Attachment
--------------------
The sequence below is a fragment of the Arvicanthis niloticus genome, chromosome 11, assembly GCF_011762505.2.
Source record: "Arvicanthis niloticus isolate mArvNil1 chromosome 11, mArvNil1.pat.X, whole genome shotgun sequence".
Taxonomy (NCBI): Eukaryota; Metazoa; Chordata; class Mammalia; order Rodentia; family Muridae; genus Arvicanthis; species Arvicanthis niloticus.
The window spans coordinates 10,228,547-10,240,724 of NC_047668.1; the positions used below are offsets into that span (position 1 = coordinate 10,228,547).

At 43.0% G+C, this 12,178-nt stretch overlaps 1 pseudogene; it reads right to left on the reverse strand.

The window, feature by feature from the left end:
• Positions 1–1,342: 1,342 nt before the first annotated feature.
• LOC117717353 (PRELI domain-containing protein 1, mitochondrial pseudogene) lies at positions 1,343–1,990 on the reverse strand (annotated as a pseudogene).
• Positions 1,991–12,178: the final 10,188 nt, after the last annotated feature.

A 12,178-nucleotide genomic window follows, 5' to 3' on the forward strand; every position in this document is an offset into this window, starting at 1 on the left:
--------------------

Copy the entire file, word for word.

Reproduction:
The sequence below is a fragment of the Arvicanthis niloticus genome, chromosome 11, assembly GCF_011762505.2.
Source record: "Arvicanthis niloticus isolate mArvNil1 chromosome 11, mArvNil1.pat.X, whole genome shotgun sequence".
Taxonomy (NCBI): Eukaryota; Metazoa; Chordata; class Mammalia; order Rodentia; family Muridae; genus Arvicanthis; species Arvicanthis niloticus.
The window spans coordinates 10,228,547-10,240,724 of NC_047668.1; the positions used below are offsets into that span (position 1 = coordinate 10,228,547).

At 43.0% G+C, this 12,178-nt stretch overlaps 1 pseudogene; it reads right to left on the reverse strand.

The window, feature by feature from the left end:
• Positions 1–1,342: 1,342 nt before the first annotated feature.
• LOC117717353 (PRELI domain-containing protein 1, mitochondrial pseudogene) lies at positions 1,343–1,990 on the reverse strand (annotated as a pseudogene).
• Positions 1,991–12,178: the final 10,188 nt, after the last annotated feature.

A 12,178-nucleotide genomic window follows, 5' to 3' on the forward strand; every position in this document is an offset into this window, starting at 1 on the left: